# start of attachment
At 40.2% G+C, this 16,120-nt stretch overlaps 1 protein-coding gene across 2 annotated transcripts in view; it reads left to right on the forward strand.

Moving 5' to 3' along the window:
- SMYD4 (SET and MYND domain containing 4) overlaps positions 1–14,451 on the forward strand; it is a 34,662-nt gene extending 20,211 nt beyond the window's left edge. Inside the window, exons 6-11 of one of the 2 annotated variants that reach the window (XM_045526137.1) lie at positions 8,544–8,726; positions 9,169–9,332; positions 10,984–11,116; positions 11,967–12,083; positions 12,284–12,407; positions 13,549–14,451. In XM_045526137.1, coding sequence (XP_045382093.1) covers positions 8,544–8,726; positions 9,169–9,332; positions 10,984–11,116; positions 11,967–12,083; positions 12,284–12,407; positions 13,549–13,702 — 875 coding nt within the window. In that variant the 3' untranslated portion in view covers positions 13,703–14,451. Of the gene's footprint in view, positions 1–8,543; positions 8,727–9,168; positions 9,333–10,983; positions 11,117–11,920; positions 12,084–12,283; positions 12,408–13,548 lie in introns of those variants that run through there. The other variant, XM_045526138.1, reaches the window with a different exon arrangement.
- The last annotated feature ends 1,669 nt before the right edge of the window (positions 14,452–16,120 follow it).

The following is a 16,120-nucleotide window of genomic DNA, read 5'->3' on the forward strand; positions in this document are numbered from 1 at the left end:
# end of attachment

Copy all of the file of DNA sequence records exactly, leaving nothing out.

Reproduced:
At 40.2% G+C, this 16,120-nt stretch overlaps 1 protein-coding gene across 2 annotated transcripts in view; it reads left to right on the forward strand.

Moving 5' to 3' along the window:
- SMYD4 (SET and MYND domain containing 4) overlaps positions 1–14,451 on the forward strand; it is a 34,662-nt gene extending 20,211 nt beyond the window's left edge. Inside the window, exons 6-11 of one of the 2 annotated variants that reach the window (XM_045526137.1) lie at positions 8,544–8,726; positions 9,169–9,332; positions 10,984–11,116; positions 11,967–12,083; positions 12,284–12,407; positions 13,549–14,451. In XM_045526137.1, coding sequence (XP_045382093.1) covers positions 8,544–8,726; positions 9,169–9,332; positions 10,984–11,116; positions 11,967–12,083; positions 12,284–12,407; positions 13,549–13,702 — 875 coding nt within the window. In that variant the 3' untranslated portion in view covers positions 13,703–14,451. Of the gene's footprint in view, positions 1–8,543; positions 8,727–9,168; positions 9,333–10,983; positions 11,117–11,920; positions 12,084–12,283; positions 12,408–13,548 lie in introns of those variants that run through there. The other variant, XM_045526138.1, reaches the window with a different exon arrangement.
- The last annotated feature ends 1,669 nt before the right edge of the window (positions 14,452–16,120 follow it).

The following is a 16,120-nucleotide window of genomic DNA, read 5'->3' on the forward strand; positions in this document are numbered from 1 at the left end: